Title: Flavors of Love and Loss
Prompt: iPhone, alcoholic, pie
Thanks to antiaol for beta'ing even though it broke all her rules except one.
Thanks also to EchoesOfTwilight and letmesign for pre-reading and to bmango for both pre-reading and holding my hand throughout the entire, intensely emo process of writing this.
But the most profound thanks go to bemily for giving so generously during the Fandom Gives Back auctions. She purchased this piece and came up with the prompt and was also generous enough to share it with all of you.
Disclaimer for the legal folks: Stephanie Meyers owns Twilight. I own an imitation iPhone and a damn good recipe for cherry pie. (Actually that's a lie. I don't even have a cool phone. But occasionally my hubby lets me borrow his.)
Disclaimer for the wussperv folks: This story will be sad. But hopefully not unbearably so.
The days blur together, an endless stream of coffee cups and glittering glass bottles, broken in the sun. The slipstream of time and night and waking is punctuated by the heavy clink of a fork on a plate and bitter crust in my searing mouth. Images dance by, my thumb and forefinger closing in on the details I am fighting so hard to hang on to as everything falls away, an unrelenting dance of burn and numb, zooming in and out. In and out.
So many fucking images.
I watch the pictures rushing past, sunsets in cherry red and blueberries, softly pinking peach like her thighs, and a background of strawberry set off by pale and brown. Staring at the screen like it holds the key to my existence, I let our life that I have lost flow past me until it is a hazing blur. Until I am lost again in another lingering dream of her laugh behind the static vision of her cheeks and lips. Until I am reaching out, the world that I am exiled from so close I can almost taste it, fruit and warm and dripping down my chin, lush apple and cherry between my teeth and on my tongue, my hand extended, grasping.
But my broken, missing fingers close around nothing, the hollow ring of metal on plastic breaking through my consciousness as I stare again at the screen. Where the claw makes contact with it, there's an over-saturated rush of pixels being pressed upon too roughly, like lightning over my eyes from her hands squeezing tightly against my lids.
The passage of time is marked by another coffee cup, another pie plate. An empty bottle of rum smashed across the pavement outside my hotel and my ass resting sharp against the shards when my legs fall out from under me, my head in my one good hand and my life spilled out like so much booze. Leaking and trickling. Seeping and spent.
Another day drags by, another night gone in an instant.
I awake this time to the clicking sound of heels coming toward me across the tile floor of the diner. To my surprise, I am wearing a new pair of jeans that isn't torn from asphalt and glass. A shirt that isn't stained with my own vomit and blood.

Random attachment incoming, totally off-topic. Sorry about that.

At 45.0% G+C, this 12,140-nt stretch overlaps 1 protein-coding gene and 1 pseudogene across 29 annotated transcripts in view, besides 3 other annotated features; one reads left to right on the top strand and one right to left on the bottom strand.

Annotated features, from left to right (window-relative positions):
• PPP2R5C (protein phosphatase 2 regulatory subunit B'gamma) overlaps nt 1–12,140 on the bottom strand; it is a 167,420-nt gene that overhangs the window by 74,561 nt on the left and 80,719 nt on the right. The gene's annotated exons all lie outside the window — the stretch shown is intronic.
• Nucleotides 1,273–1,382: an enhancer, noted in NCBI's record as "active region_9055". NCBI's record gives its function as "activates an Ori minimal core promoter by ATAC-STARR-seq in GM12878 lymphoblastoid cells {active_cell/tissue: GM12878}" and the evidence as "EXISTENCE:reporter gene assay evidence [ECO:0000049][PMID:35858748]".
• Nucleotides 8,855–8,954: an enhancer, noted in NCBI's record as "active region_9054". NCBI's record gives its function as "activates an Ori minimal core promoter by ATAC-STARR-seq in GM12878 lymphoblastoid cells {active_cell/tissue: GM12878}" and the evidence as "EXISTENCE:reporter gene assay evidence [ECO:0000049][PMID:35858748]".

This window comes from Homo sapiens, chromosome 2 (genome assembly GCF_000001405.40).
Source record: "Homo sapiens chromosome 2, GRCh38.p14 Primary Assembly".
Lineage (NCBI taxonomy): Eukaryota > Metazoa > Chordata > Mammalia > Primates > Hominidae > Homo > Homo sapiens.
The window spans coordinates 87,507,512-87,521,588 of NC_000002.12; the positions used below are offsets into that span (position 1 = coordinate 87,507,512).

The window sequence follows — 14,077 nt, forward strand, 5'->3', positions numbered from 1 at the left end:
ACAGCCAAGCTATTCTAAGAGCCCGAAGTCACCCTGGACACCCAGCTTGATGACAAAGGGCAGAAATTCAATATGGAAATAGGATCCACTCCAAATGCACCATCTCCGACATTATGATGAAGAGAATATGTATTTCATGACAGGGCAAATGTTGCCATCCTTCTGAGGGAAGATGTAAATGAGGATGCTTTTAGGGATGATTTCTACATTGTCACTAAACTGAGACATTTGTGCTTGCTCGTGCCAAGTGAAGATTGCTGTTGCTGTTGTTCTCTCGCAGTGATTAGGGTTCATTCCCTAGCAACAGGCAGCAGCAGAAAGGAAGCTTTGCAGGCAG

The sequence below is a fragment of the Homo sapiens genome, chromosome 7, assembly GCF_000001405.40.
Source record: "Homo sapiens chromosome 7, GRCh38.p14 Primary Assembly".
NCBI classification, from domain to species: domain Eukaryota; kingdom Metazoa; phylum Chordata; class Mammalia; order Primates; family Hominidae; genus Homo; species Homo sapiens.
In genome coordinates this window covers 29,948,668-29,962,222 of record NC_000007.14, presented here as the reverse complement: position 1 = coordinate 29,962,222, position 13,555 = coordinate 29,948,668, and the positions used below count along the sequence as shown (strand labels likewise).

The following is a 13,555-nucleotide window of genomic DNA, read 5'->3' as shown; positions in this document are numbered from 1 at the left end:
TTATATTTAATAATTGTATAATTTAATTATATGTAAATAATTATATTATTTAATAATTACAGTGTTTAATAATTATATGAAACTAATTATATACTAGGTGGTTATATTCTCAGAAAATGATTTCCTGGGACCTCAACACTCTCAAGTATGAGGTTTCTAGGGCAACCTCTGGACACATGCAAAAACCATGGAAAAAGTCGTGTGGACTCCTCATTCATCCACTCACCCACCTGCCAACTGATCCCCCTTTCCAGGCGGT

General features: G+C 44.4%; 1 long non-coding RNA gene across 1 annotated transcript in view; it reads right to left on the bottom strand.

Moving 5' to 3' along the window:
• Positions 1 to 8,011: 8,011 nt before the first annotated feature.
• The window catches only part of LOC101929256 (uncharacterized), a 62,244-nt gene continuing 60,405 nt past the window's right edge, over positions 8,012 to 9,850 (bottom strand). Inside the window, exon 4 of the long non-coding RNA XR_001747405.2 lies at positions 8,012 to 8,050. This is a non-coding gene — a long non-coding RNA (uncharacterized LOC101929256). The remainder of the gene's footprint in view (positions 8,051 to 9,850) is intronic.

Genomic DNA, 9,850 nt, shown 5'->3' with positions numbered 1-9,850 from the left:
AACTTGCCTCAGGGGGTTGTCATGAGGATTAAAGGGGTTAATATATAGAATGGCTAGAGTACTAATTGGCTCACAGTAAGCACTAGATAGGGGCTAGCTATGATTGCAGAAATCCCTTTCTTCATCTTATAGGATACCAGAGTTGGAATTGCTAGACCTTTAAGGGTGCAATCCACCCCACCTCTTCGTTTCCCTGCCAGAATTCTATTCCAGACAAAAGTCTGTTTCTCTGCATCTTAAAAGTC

Alice sets another piece of pie down on the table in front of me, the sound of the porcelain on formica making me jump. I almost drop my phone I am so surprised, my thumb stilling for just a moment against the onslaught of images, the rush of lives and loves destroyed pausing, if only for an instant. I grasp at the phone desperately with both my false hand and my real one, the cold metal claw a reminder of all that I have let slip away from me as it clinks again against the illuminated screen, my foggy head just barely keeping from collapsing as I look up to find kind, sad eyes staring back at me.
"Apple," Alice says quietly. "Your favorite."
And then, like everything else, she is gone.
Inured to her absence, I flick my index finger across the screen as I take in warm apple and cream, seeking out the images that I always turn to on nights like tonight. Chewing absently, struggling through the fog to stay grounded, to savor this one little connection to all that I cannot have, I hone in on the folder strewn in amber dust and ochre, leaves and autumn and gold.
Because apple has always tasted like home.
It was five years ago that we bought our house. Bella stood beside the counter on the day we closed on it, slender fingers tickling softly across the granite she had longed for, her gaze falling on cabinets and ovens.
Her cabinets. Her ovens.
I couldn't tear my eyes from her, from the pale blush of her cheek, the gentle fall of hair in waves of auburn and mahogany and beautiful as a backdrop to her profile. Each motion of her hand over the surfaces where she would work captivated me, a sparkle of diamond and gold against the dark and mottled grey.
I had meant to let her look in peace, but the sight of her there, her hips full and lush beside the stone, her finger dressed in my ring ... it did something to me. Something deep and pounding, and with three short steps, I closed, her body warm and perfect in my arms.